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Beware a Meager ROI on Automation

Homer Simpson ran for Sanitation Commissioner on a platform of, “Can’t someone else do it?” and he won. People love not having to do stuff. But automation is not always as instantly sound in practice as in theory. In an article for InformationWeek, Mark Dickson outlines why the return on investment (ROI) on automation will be underwhelming if you are not careful.

History Is the Best Teacher

Dickson uses an unusual but powerful example to deflate our automation ROI expectations: barcodes. For as much of a convenient godsend as UPCs and barcodes were, he cites the statistic that they only actually produced labor savings of 4.5 percent. Granted, 4.5 percent at scale is still a huge number, but still. There were several demonstrable reasons for the marginal increase, which Dickson too outlines. There is likewise reason to believe that many factors, some seen and others not so obvious, will affect the ROI of your automation efforts.

Dickson shares another example, this time from Netflix, who “offered a million-dollar prize to the first team that improved the accuracy of Netflix’s recommendation engine by 10%.” They were at first highly impressed with teams’ efforts to meet the goal, but there were ups and downs to the race:

Simple models were yielding significant advances — using just one algorithm, singular value decomposition (SVD), produced a 4 or 5% gain all by itself. As the first year of competition wore on, teams further improved their results, but the models became more complicated. The best team stood at 8.26% improvement after one year, but it would take two more years of collective work before a team finally could crack the 10% threshold.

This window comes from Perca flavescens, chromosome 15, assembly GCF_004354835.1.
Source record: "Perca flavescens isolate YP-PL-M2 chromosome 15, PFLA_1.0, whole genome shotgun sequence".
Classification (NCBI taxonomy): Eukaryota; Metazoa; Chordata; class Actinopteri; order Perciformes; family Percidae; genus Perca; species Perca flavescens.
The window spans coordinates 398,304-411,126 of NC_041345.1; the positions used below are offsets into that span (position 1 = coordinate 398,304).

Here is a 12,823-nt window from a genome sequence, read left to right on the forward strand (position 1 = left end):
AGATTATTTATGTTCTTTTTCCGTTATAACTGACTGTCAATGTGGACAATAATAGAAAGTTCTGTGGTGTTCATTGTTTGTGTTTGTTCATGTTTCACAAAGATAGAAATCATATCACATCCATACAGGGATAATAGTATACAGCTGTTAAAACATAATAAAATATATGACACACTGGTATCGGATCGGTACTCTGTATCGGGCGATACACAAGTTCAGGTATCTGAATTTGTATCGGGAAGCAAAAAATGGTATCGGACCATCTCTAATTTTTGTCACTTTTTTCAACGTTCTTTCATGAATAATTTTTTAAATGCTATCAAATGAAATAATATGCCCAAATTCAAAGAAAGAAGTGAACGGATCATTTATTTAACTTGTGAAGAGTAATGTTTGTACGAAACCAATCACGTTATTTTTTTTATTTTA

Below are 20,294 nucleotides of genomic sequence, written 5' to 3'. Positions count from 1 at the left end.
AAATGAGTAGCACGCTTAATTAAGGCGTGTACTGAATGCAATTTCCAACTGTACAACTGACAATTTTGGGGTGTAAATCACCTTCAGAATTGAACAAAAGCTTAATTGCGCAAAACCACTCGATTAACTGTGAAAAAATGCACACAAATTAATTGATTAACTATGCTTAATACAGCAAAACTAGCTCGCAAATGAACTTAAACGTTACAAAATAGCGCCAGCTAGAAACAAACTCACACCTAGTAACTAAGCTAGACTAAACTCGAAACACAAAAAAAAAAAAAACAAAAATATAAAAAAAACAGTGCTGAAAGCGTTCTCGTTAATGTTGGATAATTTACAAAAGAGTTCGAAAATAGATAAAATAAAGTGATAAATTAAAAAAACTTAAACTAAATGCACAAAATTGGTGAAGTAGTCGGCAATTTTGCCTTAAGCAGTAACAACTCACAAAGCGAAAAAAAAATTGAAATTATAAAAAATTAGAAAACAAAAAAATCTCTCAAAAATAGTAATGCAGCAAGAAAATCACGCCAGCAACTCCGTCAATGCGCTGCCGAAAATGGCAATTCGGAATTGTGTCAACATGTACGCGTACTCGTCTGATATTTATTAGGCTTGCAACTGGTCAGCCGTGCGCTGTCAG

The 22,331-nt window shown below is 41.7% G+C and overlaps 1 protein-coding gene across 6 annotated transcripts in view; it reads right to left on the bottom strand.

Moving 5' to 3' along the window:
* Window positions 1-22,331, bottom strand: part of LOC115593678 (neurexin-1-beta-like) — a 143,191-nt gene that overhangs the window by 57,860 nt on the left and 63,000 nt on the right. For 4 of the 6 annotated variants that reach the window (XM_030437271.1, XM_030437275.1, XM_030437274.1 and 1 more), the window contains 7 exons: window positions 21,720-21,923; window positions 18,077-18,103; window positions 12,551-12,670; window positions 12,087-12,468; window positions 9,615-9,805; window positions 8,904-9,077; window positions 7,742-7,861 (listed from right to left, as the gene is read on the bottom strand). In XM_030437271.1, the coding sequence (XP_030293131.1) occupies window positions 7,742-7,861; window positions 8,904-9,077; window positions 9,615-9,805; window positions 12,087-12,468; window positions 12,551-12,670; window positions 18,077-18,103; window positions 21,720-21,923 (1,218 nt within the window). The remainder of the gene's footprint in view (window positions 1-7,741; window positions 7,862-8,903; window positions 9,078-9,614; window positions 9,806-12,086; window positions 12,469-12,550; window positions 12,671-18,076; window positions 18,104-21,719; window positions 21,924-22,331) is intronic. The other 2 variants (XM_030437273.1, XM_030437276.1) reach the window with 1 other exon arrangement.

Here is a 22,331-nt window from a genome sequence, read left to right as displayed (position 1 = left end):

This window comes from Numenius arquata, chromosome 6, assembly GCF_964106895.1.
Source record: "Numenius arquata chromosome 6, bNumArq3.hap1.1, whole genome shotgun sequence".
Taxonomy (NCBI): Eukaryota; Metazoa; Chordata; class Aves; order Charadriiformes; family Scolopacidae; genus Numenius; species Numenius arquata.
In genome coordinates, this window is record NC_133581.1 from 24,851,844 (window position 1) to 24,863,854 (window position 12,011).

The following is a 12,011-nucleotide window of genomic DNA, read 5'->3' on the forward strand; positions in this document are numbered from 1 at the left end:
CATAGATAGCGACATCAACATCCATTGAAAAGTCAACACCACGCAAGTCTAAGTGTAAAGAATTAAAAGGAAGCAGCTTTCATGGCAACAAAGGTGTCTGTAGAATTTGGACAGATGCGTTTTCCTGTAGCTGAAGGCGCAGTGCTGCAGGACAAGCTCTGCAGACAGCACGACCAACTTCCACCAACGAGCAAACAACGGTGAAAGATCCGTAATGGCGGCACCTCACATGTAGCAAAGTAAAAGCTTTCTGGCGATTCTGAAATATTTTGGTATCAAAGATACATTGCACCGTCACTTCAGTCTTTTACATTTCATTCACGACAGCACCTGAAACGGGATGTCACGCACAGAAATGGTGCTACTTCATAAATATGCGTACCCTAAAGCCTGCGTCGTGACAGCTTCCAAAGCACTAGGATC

Netflix awarded the prize, but the winning team’s resulting computer program is still just an academic curiosity. The winning team had to combine the output of dozens of algorithms to reach the goal, which would have been unwieldy to implement in production. Complexity can lose the race.

Thus, you must be careful not to automate for the sake of automation either. Dickson further concludes that an element of humanity and practicality must remain in all things that you seek to automate. People are inevitably turned off by processes that feel too cold and impersonal, such as in automated help desk settings.

Accounting for obscure variables, picking the right reasons to automate, and keeping humanity in the automation are not easy processes individually, let alone altogether. But you have to make it work. You can view the original article here:

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